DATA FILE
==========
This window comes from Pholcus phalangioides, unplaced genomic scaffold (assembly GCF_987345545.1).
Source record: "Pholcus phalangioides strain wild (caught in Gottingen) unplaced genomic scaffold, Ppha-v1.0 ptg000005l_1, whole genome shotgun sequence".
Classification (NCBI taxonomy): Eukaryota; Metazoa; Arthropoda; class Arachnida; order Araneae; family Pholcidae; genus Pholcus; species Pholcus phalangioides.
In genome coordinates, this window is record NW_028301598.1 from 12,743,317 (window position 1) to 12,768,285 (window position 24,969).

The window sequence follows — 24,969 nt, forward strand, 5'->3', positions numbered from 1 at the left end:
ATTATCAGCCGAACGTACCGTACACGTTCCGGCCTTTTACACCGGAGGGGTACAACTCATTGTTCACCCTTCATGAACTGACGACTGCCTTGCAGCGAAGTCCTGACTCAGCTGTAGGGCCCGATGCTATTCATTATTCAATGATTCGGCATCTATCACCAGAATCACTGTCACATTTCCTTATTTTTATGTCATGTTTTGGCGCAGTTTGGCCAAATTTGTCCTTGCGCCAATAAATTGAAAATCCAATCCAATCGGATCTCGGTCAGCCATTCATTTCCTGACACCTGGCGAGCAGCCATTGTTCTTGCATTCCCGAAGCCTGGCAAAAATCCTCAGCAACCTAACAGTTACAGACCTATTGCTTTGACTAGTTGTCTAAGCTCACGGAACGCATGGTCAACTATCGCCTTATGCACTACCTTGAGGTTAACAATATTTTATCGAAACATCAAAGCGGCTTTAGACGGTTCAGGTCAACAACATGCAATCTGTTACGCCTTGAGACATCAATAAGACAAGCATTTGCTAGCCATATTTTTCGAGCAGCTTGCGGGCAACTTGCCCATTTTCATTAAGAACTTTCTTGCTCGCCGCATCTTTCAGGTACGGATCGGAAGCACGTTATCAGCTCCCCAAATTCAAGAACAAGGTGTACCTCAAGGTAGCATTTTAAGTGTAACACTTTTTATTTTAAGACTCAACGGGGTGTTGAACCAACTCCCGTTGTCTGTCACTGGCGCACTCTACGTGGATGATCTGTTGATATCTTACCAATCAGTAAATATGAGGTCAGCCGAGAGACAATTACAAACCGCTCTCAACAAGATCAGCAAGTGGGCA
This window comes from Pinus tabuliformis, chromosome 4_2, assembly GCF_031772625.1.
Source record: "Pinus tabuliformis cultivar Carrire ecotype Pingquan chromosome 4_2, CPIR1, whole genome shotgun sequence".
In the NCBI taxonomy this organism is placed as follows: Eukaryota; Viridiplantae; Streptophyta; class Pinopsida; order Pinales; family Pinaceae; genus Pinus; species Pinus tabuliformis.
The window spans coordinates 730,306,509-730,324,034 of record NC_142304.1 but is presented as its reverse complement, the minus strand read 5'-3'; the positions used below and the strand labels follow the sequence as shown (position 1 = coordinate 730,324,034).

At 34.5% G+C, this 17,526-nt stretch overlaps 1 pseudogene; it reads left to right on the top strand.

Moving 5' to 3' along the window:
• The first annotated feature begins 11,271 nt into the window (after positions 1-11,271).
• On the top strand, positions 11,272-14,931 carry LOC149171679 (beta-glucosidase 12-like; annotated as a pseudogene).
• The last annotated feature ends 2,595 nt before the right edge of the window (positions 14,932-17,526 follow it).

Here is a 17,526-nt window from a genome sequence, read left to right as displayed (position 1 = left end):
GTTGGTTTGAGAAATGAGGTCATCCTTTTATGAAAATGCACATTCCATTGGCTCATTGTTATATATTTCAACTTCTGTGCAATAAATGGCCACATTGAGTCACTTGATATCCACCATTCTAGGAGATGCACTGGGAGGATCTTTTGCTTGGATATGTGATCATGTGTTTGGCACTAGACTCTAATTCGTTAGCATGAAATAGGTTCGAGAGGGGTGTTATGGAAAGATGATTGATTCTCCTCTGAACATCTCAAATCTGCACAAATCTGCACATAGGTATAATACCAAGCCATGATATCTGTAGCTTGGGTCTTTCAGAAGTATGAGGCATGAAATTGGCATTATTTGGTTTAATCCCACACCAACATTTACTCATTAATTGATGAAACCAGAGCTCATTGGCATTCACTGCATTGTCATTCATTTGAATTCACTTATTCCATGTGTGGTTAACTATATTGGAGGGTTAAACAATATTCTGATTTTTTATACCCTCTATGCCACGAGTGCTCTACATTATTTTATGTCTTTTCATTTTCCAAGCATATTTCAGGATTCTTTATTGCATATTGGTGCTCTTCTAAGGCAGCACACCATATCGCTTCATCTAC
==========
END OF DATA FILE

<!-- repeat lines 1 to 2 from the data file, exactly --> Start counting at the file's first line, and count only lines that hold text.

This window comes from Pholcus phalangioides, unplaced genomic scaffold (assembly GCF_987345545.1).
Source record: "Pholcus phalangioides strain wild (caught in Gottingen) unplaced genomic scaffold, Ppha-v1.0 ptg000005l_1, whole genome shotgun sequence".